We celebrate disruptive financial decisions as a sign of decisive leadership. So why not in the case of environmental emergencies?
For 34 years, every election in Bhopal brings back memories of the intervening night of 3-4 December, 1984. The campaign for the General Elections was at its peak. Bhopal was cursed on this night by what is now known as the Bhopal gas tragedy or the world’s worst industrial disaster. The election campaigns went on and after a few weeks, the country celebrated the historic mandate of late Prime Minister Rajiv Gandhi. India witnessed two extremities: a political triumph and an environmental tragedy.
Just a few weeks before the 34th anniversary, the state was in the midst of electioneering to elect a new state government. But the concerns of the affected didn’t feature in the agenda of political parties in any of the three legislative constituencies, which account for most of the tragedy’s victims. The victims led a campaign: “No compensation, no votes.” Still, the popular mood was to give the tragedy a miss. Newspaper reports quoted people saying that since the industry was no longer functioning, the threat of a repeat of 1984 didn’t arise. For the half a million victims, this was like a judgment delivered by the majoritarian memory lapse.
Some 700 km away from Bhopal, Delhi, was witnessing its annual environmental disaster. Air pollution spiked from severe to emergency levels. Like the Bhopal tragedy anniversary, Delhi’s annual extreme air pollution phase is also witnessing a seasonal span of attention only to be forgotten later. The city has what is called the Graded Response Action Plan, which recommends a set of actions to be implemented depending on the levels of pollution. By mid-November, as the air quality dipped, there was the extreme recommendation of allowing only cars running on cleaner fuels like compressed natural gas on the roads. It was an extreme proposal for an extreme situation. But hell broke loose: from politicians, eminent people, advocates, experts to members of the media, everyone junked the extreme step.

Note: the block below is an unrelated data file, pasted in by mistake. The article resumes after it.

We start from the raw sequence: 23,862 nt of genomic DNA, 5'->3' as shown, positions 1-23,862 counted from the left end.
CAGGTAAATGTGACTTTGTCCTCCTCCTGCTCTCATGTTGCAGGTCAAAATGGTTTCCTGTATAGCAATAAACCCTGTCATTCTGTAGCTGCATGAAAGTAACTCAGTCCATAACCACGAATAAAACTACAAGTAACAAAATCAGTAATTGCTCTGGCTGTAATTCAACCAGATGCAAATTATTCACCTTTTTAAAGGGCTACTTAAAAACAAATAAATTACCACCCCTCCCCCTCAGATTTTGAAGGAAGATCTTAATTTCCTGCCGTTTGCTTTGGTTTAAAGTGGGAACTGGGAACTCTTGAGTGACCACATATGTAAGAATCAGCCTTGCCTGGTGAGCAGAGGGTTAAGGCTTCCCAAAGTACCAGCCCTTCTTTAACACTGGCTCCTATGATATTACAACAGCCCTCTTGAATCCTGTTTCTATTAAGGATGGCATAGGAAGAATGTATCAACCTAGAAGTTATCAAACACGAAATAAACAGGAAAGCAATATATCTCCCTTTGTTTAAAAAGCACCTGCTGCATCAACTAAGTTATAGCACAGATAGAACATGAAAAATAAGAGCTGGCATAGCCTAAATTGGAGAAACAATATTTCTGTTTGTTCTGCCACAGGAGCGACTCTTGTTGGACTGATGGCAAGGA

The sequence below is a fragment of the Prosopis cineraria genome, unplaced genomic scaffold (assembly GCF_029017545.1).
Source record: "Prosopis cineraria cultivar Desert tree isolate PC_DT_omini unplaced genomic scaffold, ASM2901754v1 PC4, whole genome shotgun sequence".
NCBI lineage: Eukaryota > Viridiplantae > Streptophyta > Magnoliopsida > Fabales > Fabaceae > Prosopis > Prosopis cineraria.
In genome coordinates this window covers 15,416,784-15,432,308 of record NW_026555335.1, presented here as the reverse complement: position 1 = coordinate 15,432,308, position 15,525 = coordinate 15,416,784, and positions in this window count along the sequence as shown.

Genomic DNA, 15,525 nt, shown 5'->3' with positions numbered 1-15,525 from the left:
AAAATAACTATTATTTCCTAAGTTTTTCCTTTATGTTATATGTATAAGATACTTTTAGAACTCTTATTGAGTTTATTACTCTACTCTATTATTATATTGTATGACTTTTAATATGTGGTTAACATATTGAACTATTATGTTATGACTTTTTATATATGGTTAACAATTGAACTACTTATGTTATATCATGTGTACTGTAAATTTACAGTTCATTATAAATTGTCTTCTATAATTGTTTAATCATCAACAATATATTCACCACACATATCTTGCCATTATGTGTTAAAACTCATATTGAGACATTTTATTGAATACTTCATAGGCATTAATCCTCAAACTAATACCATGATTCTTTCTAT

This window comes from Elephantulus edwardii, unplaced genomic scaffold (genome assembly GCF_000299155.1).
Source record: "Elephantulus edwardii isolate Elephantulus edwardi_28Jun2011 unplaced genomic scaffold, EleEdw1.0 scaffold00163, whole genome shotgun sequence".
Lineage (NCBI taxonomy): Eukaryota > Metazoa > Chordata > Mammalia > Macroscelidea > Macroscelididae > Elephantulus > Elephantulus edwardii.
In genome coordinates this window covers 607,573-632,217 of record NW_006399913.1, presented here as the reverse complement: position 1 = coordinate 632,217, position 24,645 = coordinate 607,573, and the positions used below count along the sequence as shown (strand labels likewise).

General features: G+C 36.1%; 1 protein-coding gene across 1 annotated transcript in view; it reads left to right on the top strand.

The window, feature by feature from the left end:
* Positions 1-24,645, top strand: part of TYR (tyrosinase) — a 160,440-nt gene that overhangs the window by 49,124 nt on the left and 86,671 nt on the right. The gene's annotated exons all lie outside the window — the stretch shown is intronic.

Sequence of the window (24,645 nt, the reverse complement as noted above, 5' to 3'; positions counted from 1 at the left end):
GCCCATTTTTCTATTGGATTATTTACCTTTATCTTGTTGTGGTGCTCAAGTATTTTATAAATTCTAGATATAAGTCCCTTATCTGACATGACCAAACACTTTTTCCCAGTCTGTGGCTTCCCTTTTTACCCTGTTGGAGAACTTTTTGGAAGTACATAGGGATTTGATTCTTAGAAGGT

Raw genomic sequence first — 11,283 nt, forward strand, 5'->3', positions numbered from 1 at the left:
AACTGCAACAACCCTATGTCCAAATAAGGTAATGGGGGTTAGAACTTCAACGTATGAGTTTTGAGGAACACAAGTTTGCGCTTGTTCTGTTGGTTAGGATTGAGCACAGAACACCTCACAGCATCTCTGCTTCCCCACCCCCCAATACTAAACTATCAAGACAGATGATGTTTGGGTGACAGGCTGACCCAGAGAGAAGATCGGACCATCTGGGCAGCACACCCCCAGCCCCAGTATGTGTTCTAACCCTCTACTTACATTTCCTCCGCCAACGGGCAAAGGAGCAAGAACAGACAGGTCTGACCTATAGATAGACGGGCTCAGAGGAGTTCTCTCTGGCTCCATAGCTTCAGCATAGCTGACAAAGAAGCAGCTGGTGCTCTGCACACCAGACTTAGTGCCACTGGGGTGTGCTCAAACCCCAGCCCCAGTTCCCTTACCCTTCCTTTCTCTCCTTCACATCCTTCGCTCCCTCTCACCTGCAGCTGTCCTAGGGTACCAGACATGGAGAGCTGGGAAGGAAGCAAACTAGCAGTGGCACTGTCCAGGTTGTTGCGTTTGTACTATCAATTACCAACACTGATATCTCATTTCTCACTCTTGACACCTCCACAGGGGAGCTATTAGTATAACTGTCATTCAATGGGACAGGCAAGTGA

Coming back to Bhopal. People and politicians are at least talking about “extreme” steps like demonetisation and the abrupt implementation of the Goods and Services Tax. There might not be general support, but the tone of debates and discussions is positive and the argument is that in the face of extreme situations we need extreme solutions. But the moment there is talk of an extreme situation like say the air pollution in Delhi or an industrial disaster, the discourse ends with an argument that criminally reflects our pathetic understanding of public interest: “These are one-off incidents, and environmental concerns can’t stop development”. That is the new polarisation: environment Vs development. In this polarisation our support and acceptance of disruptive steps/solutions is limited to “development”.
For example, stopping vehicles would bring “development” to a grinding halt in Delhi. Similarly, anticorruption campaigns never supported the environmental concerns raised by local communities whose lands and water were being taken away for private businesses. The moment the Supreme Court ordered the communities in Odisha to give a verdict on bauxite mining in Niyamgiri areas, the debate again was steered back to environmental concerns being a stumbling block for development. Mining in that mountain range would have killed many rivers which, in turn, would have impacted overall water security of towns and cities depending on them. Our definition of a decisive leadership has been reduced to taking decisive steps on a few issues, but not on critical environmental concerns that fundamentally define our existence
(This piece was first published in the December 1-15, 2018 issue of Down To Earth magazine under the headline "Environment as the enemy")
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